Meg and I had a lot of discussion about extras, like spices and condiments. Jen Hatmaker was really brutal about those, using only salt, pepper, and olive oil. We’re going to be more liberal and make a list of seven things we can use. Mine will be salt, pepper, peanut butter, honey, balsamic vinaigrette, cinnamon, and barbecue sauce. (I know — peanut butter should probably count as a food item. But give me a break. This is going to be hard enough for me since I have zero self-discipline.)
We will start our fast at sundown on Monday, Sept. 3. If you want to join us, please let me know on this blog or on facebook, and we’ll do this together!
My comfort zone is fairly wide. It has been stretched, twisted and beaten into submission over the years by experiences God has dragged me into or that I’ve unwittingly plunged myself into. (Unless we’re talking bodily harm here, in which case the zone is significantly smaller, although still probably bigger than the average 45-year-old woman’s. Chaperoning mission trips gets me into all kinds of predicaments — rock climbing, caving, whitewater rafting, rappelling — in an attempt to save face before a bunch of teenagers. Yes, I’m still vain enough to care what they think.)
However, this summer God forced me to confront new levels of discomfort I didn’t even realize I had. And, of course, He did so via one of His usual methods — the mid-summer mission trip.
When our new youth pastor, Cory, asked if I’d chaperone once again, I didn’t even hesitate. I’ve co-led our church’s winter weekend and summer week-long trips for teenagers for the past few years. I love watching the kids experience God in new ways and learn to serve Him by loving on people whom our society considers “the least of these.” By now teenagers, homeless people, earthy 20-year-old mission guides, soup kitchens, public prayer, and driving our church’s 15-passenger conversion van on urban freeways or Appalachian mountain roads are all within that comfort zone of mine. So I said, “Sure. I’d love to. Where are we going?”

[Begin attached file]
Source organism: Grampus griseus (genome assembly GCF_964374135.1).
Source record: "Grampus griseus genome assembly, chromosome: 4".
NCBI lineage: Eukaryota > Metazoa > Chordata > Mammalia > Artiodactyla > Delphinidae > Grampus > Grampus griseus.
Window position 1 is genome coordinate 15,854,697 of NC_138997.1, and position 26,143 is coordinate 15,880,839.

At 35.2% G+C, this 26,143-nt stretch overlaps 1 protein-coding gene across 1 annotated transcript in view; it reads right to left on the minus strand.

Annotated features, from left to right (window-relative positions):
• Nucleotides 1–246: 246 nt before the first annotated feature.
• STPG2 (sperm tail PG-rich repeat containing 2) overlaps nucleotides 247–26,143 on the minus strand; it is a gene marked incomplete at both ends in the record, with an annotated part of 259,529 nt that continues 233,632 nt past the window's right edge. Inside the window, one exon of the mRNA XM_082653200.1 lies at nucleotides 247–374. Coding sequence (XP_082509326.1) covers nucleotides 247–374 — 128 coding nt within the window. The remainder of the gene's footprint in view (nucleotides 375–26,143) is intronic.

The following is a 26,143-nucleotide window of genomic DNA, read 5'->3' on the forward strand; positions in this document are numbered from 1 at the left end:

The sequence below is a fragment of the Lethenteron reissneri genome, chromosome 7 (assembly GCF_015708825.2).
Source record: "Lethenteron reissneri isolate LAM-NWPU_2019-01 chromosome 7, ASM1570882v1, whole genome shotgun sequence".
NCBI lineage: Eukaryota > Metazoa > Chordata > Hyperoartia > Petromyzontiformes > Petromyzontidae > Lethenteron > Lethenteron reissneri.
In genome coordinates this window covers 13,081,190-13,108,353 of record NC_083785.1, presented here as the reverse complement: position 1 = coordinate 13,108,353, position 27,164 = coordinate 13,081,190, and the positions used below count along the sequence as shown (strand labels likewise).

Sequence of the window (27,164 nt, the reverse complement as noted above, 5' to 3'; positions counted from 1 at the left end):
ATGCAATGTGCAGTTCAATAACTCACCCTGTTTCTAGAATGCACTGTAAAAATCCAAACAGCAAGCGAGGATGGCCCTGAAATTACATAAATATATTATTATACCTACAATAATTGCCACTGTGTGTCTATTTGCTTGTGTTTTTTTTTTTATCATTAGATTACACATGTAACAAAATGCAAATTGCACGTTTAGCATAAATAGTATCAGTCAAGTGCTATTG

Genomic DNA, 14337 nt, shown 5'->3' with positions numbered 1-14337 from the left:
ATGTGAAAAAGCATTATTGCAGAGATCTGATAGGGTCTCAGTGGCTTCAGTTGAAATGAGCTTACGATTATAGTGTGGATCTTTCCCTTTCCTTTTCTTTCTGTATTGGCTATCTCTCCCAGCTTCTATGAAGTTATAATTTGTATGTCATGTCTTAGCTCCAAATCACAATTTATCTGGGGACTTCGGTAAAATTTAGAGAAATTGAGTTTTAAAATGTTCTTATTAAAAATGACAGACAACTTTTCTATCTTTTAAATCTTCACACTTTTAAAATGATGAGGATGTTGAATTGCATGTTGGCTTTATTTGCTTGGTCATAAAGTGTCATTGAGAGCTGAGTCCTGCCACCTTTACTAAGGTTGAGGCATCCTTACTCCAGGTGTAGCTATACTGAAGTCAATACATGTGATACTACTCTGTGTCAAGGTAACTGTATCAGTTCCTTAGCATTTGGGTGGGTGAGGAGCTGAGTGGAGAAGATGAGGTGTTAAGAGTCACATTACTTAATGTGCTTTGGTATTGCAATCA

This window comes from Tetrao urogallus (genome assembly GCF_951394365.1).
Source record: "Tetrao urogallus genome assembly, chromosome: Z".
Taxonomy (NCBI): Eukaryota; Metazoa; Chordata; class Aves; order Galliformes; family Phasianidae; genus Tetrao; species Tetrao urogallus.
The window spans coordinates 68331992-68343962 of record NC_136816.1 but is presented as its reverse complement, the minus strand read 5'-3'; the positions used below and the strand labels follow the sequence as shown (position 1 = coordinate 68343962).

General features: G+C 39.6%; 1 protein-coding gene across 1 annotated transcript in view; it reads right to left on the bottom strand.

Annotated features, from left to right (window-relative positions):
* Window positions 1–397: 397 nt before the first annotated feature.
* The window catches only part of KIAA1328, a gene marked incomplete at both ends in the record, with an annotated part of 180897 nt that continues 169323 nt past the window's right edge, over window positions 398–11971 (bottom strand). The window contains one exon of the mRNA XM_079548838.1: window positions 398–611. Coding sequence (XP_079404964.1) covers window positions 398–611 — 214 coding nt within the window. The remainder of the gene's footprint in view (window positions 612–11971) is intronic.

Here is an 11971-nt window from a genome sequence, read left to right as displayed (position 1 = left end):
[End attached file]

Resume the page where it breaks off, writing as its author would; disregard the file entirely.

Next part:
And he said, “Vegas.”
Vegas. In July.
I wanted to ask a lot more questions, but I think I just said something like, “K. Sounds good.”
So off to Vegas we went — six high school seniors, one college sophomore, Cory and me — to spend a week in Sin City with an organization called Youth With a Mission (YWAM). Things were about to get uncomfortable. Rather than try to recap the whole trip, I’ll explain each episode by the level of discomfort it caused, from mild chafing to serious churning.
Discomfort #1: Vegas itself. There really is no other place like it. The Strip is a superficial Mecca for pleasure seekers of all kinds — a strange blend of glassy-eyed gamblers, wide-eyed foreigners, stressed out parents with toddlers in tow, and upper middle class vacationers with maxed-out credit cards. In contrast to the strip’s massive casinos and cacophony of lights/sounds/people, the neighborhood surrounding the YWAM base on F Street was barren and silent. Blocks of flat-roofed beige buildings on dirt lots bordered by rusted metal fences. Dust-coated people sleeping in alleys or camped out under highway bridges. Abandoned cars. Glass-ridden playgrounds void of children. I felt like our group was part of some bizarre social experiment, traipsing through the world’s largest H&M and dining at the Bellagio buffet one day, then eating day-old pastries and rice & beans at the Vegas Rescue Mission the next. We criss-crossed these two worlds all week, retreating to our bullet-proofed, gated base at night. I found myself wondering where my daily life fell on this continuum and wrestling with the discomfort of that question.